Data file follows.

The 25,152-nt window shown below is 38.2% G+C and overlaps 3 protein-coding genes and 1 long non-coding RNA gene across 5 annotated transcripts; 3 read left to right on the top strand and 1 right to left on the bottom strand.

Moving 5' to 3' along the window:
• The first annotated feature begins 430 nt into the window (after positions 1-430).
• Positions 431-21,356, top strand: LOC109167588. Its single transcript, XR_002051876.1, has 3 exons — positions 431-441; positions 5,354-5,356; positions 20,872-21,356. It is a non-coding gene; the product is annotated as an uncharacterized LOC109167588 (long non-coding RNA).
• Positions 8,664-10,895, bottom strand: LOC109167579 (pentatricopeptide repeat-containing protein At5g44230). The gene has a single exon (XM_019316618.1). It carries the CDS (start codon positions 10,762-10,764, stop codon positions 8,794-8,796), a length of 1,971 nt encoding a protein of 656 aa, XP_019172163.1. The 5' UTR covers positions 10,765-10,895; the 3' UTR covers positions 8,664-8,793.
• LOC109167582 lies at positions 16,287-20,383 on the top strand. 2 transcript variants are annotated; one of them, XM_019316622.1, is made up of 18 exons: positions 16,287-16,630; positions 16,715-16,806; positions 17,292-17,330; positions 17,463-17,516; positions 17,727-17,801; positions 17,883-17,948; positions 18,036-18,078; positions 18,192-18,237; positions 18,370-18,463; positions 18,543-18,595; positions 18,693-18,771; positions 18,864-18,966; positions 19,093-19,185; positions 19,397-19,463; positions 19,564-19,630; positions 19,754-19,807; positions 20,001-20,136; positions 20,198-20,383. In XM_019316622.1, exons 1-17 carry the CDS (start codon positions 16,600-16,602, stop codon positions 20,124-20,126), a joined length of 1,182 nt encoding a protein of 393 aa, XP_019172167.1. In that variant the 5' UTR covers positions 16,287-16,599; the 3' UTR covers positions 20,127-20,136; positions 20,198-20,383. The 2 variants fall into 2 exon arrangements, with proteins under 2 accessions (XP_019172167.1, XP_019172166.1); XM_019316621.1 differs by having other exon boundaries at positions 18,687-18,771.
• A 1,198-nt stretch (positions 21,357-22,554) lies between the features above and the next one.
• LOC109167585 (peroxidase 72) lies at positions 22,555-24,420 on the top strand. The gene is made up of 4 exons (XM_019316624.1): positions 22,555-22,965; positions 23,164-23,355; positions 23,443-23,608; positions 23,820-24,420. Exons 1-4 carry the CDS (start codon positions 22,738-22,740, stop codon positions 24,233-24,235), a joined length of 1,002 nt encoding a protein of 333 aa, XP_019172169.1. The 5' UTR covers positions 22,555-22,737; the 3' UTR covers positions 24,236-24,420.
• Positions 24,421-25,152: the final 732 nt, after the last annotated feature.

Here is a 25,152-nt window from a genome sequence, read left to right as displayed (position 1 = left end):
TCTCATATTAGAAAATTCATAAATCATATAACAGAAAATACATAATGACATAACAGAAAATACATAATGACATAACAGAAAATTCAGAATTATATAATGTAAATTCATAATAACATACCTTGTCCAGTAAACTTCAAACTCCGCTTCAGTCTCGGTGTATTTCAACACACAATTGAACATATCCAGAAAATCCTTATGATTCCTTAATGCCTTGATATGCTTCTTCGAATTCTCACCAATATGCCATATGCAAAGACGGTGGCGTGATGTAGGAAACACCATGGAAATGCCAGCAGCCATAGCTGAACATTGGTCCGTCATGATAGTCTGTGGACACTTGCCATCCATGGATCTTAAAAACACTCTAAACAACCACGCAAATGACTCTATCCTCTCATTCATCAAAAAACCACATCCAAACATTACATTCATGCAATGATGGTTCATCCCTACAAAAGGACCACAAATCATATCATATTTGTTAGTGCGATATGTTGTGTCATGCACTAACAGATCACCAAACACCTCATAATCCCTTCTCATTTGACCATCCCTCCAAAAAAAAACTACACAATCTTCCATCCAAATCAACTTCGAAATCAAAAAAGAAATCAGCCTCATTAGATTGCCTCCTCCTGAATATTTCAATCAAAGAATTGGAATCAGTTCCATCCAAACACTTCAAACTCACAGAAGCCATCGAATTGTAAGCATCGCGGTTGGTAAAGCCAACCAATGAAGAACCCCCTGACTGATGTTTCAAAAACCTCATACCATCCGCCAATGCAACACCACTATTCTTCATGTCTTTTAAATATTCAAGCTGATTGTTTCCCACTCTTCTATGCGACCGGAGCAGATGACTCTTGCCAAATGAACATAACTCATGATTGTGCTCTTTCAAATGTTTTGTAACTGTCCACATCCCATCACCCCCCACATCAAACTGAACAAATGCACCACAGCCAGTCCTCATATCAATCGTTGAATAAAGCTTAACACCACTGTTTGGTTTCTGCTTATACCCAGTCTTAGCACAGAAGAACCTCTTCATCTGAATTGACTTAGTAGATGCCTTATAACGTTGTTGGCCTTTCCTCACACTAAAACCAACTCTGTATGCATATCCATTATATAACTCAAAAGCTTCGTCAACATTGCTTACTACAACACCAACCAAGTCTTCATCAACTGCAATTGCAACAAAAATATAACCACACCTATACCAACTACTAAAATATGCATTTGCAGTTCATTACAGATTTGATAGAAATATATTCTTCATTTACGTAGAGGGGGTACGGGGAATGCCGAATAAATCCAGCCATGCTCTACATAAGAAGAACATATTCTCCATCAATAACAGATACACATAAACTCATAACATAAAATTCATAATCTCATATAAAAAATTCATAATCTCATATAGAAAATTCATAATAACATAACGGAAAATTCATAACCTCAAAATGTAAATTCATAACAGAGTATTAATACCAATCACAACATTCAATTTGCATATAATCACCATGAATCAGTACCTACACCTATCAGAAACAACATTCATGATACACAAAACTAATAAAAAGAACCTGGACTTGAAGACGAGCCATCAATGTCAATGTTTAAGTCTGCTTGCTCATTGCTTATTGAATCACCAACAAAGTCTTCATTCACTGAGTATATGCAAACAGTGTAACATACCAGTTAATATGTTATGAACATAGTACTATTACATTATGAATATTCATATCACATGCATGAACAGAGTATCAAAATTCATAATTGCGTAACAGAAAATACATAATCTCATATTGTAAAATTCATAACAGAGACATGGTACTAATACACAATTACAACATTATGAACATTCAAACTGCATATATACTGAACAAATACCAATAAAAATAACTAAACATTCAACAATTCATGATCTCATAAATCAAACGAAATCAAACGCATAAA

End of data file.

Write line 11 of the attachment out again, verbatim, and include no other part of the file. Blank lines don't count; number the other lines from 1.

TCTCATATTAGAAAATTCATAAATCATATAACAGAAAATACATAATGACATAACAGAAAATACATAATGACATAACAGAAAATTCAGAATTATATAATGTAAATTCATAATAACATACCTTGTCCAGTAAACTTCAAACTCCGCTTCAGTCTCGGTGTATTTCAACACACAATTGAACATATCCAGAAAATCCTTATGATTCCTTAATGCCTTGATATGCTTCTTCGAATTCTCACCAATATGCCATATGCAAAGACGGTGGCGTGATGTAGGAAACACCATGGAAATGCCAGCAGCCATAGCTGAACATTGGTCCGTCATGATAGTCTGTGGACACTTGCCATCCATGGATCTTAAAAACACTCTAAACAACCACGCAAATGACTCTATCCTCTCATTCATCAAAAAACCACATCCAAACATTACATTCATGCAATGATGGTTCATCCCTACAAAAGGACCACAAATCATATCATATTTGTTAGTGCGATATGTTGTGTCATGCACTAACAGATCACCAAACACCTCATAATCCCTTCTCATTTGACCATCCCTCCAAAAAAAAACTACACAATCTTCCATCCAAATCAACTTCGAAATCAAAAAAGAAATCAGCCTCATTAGATTGCCTCCTCCTGAATATTTCAATCAAAGAATTGGAATCAGTTCCATCCAAACACTTCAAACTCACAGAAGCCATCGAATTGTAAGCATCGCGGTTGGTAAAGCCAACCAATGAAGAACCCCCTGACTGATGTTTCAAAAACCTCATACCATCCGCCAATGCAACACCACTATTCTTCATGTCTTTTAAATATTCAAGCTGATTGTTTCCCACTCTTCTATGCGACCGGAGCAGATGACTCTTGCCAAATGAACATAACTCATGATTGTGCTCTTTCAAATGTTTTGTAACTGTCCACATCCCATCACCCCCCACATCAAACTGAACAAATGCACCACAGCCAGTCCTCATATCAATCGTTGAATAAAGCTTAACACCACTGTTTGGTTTCTGCTTATACCCAGTCTTAGCACAGAAGAACCTCTTCATCTGAATTGACTTAGTAGATGCCTTATAACGTTGTTGGCCTTTCCTCACACTAAAACCAACTCTGTATGCATATCCATTATATAACTCAAAAGCTTCGTCAACATTGCTTACTACAACACCAACCAAGTCTTCATCAACTGCAATTGCAACAAAAATATAACCACACCTATACCAACTACTAAAATATGCATTTGCAGTTCATTACAGATTTGATAGAAATATATTCTTCATTTACGTAGAGGGGGTACGGGGAATGCCGAATAAATCCAGCCATGCTCTACATAAGAAGAACATATTCTCCATCAATAACAGATACACATAAACTCATAACATAAAATTCATAATCTCATATAAAAAATTCATAATCTCATATAGAAAATTCATAATAACATAACGGAAAATTCATAACCTCAAAATGTAAATTCATAACAGAGTATTAATACCAATCACAACATTCAATTTGCATATAATCACCATGAATCAGTACCTACACCTATCAGAAACAACATTCATGATACACAAAACTAATAAAAAGAACCTGGACTTGAAGACGAGCCATCAATGTCAATGTTTAAGTCTGCTTGCTCATTGCTTATTGAATCACCAACAAAGTCTTCATTCACTGAGTATATGCAAACAGTGTAACATACCAGTTAATATGTTATGAACATAGTACTATTACATTATGAATATTCATATCACATGCATGAACAGAGTATCAAAATTCATAATTGCGTAACAGAAAATACATAATCTCATATTGTAAAATTCATAACAGAGACATGGTACTAATACACAATTACAACATTATGAACATTCAAACTGCATATATACTGAACAAATACCAATAAAAATAACTAAACATTCAACAATTCATGATCTCATAAATCAAACGAAATCAAACGCATAAA